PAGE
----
Org2 - Machine Language Chapter 2 Basic Operations add a,...

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Machine Language Chapter 2
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Basic Operations add a, b, c a = b + c a, b, and c are registers This family of instructions operates on registers only On RISC architectures we can have nothing but registers as operands
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Prime Directive Simplicity Until late 80s computer architects tried to outdo each other in complexity This made computers slow The new and nimble technology was named RISC
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More Complex Example f = ( g + h ) - ( i + j ) add t0, g, h add t1, i, j sub f, t0, t1
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Operands In RISC, all instructions are either operating on registers only are load-store instructions The reason is that we like simplicity
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What is a register On-chip place to save a single word A word for this MIPS is 32 bits One bit words fit a number either 0 or 1 Two bits: 0. ..3 Three bits: 0. ..7 32 bits: 0. .. four billion
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Why 32 registers More registers means slower execution (in general) That was a fair amount when MIPS came out Among the advantages of MIPS back then was the large number of registers.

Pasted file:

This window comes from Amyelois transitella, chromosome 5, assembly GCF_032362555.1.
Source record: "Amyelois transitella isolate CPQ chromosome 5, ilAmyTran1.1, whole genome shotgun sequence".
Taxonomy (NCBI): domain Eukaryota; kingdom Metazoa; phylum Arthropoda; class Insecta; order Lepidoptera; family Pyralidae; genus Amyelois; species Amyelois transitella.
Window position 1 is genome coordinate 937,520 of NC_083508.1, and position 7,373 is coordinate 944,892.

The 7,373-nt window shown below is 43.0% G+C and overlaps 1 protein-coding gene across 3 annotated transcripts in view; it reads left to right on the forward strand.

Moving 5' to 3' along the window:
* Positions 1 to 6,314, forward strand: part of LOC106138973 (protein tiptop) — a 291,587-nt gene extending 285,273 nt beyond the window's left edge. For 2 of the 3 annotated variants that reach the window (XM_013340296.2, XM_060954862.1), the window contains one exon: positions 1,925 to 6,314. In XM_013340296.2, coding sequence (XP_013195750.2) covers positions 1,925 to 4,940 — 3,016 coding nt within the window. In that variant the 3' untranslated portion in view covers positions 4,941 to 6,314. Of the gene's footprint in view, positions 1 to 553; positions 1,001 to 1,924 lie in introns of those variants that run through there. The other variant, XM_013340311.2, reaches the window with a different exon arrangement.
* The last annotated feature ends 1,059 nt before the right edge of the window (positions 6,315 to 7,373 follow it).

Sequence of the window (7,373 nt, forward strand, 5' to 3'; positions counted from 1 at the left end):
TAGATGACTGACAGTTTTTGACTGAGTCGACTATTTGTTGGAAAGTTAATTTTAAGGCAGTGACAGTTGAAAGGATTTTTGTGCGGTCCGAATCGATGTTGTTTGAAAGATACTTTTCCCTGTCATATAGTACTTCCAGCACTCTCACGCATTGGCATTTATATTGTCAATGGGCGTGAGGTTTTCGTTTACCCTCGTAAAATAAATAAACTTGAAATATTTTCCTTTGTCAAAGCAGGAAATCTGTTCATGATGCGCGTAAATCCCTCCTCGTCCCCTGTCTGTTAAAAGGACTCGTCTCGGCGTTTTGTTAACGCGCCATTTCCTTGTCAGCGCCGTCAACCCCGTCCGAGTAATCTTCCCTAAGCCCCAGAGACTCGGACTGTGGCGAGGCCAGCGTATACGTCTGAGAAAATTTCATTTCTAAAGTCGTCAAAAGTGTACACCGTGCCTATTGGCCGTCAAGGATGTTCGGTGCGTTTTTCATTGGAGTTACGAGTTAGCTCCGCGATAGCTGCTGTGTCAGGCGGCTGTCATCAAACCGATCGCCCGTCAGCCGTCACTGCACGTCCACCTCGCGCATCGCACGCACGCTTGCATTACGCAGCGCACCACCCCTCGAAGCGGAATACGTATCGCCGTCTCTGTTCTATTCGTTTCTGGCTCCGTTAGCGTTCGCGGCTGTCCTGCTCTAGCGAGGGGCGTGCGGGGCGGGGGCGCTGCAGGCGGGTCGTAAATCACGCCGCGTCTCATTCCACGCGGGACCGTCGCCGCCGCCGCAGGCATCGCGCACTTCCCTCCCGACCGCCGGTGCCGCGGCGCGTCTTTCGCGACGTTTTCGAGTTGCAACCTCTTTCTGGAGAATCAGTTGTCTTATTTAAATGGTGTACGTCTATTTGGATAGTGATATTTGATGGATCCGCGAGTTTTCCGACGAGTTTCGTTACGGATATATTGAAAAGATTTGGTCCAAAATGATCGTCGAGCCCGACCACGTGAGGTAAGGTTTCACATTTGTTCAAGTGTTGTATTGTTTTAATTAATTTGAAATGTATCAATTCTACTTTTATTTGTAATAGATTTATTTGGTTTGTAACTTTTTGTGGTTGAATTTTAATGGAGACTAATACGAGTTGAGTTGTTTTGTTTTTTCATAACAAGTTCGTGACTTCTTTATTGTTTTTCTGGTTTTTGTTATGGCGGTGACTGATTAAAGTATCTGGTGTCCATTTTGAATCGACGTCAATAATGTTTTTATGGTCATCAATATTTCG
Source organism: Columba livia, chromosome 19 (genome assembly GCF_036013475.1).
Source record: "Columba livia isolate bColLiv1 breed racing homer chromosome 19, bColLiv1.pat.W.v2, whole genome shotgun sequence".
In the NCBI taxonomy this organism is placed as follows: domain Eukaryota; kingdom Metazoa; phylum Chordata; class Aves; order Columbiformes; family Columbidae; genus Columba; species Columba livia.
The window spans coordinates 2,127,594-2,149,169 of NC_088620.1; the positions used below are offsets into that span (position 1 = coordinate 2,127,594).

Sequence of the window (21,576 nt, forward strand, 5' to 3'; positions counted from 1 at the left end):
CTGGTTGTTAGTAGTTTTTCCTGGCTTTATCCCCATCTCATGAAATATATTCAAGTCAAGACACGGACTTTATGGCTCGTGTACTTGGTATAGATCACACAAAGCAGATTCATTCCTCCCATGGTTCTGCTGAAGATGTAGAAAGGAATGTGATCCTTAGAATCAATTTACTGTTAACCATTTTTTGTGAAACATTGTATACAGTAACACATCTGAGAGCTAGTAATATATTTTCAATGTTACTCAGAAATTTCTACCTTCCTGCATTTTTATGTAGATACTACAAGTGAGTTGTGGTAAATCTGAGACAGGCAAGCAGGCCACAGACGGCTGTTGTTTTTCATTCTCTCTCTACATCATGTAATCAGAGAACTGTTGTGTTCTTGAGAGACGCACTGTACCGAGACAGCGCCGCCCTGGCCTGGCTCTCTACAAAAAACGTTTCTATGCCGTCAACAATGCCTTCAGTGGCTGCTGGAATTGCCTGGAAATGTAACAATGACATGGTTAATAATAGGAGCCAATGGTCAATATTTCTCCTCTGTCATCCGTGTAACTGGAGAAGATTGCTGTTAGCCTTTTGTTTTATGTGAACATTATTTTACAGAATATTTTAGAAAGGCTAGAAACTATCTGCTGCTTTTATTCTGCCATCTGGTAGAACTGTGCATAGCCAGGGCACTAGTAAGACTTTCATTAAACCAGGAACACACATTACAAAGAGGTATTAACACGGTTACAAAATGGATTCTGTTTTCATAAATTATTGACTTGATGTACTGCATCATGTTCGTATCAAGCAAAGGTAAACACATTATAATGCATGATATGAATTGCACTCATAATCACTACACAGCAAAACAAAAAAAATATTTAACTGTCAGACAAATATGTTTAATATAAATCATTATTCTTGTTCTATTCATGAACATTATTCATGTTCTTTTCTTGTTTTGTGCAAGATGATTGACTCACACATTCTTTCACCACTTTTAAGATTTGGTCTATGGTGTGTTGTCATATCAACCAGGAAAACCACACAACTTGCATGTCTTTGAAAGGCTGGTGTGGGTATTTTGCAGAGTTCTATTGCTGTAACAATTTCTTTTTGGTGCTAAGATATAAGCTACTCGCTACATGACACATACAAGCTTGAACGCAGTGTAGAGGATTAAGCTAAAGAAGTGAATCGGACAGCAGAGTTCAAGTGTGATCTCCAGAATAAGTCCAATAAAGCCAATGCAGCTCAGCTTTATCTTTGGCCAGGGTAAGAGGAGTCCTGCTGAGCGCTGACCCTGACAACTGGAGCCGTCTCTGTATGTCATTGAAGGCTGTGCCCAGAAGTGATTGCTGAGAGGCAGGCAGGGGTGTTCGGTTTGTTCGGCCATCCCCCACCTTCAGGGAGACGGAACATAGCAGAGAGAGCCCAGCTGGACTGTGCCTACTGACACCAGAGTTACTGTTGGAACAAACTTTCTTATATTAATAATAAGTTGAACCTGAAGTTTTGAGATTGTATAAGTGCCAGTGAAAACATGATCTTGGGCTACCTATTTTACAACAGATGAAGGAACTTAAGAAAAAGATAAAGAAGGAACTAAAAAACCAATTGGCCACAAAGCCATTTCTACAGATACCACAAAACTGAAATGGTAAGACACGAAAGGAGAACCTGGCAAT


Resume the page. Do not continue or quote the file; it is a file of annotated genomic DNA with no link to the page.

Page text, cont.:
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Example Using Registers f = ( g + h ) - ( i + j ) add $t0, $s1, $s2 add $t1, $s3, $s4 sub $s0, $t0, $t1
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Registers $zero: zero constant $at, $k0, $k1: reserved $v0, $v1: function and expression results $a0-$a3: Arguments $s0-$s7: Saved temps $t0-$t10: Temps $sp, $gp, $fp, $ra: {stack, global, frame} pointers, return address.
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Memory Operands Memory is a (long) series of bytes We specify where on memory with an address An address is a positive integer We do only two things with memory: Load stuff from memory Save stuff to memory
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Memory access example g = h + A[8]; lw $t0, 8($s3) add $s1, $s2, $t0 lw is load word (h for half word and b for byte) Array base address is in $s3 Do you notice something peculiar?
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Memory access example A[12] = h + A[8]; lw $t0, 32($s3) add $t0, $s2, $t0 sw $t0, 48($s3)
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Constant or Immediate Operands a = a +4; addi $s3, $s3, 4 Works perfectly for small operands Since the constant zero appears too often we have it built in. Subtraction is equally simple addi $s3, $s3, -4
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Binary numbers All computers understand is 0, 1 0000: 0 0001: 1 0010: 2 0011: 3 0100: 4 1110: 14 1111: 15
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Binary Numbers 1011 2 = 1*8 + 0 * 4 + 1 * 2 + 1 * 1 = 11 10 How about negatives? How much more hardware and gate delays do we need? Simple solution: sign and magnitude
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Two's Complement Arrange numbers on a circle Call half of them positive (or zero) Other half negative. 000, 001, 010, 011, 100, 101, 110, 111, 000, . .. 0, 1, 2, 3, -4, -3, -2, -1, 0, . ..
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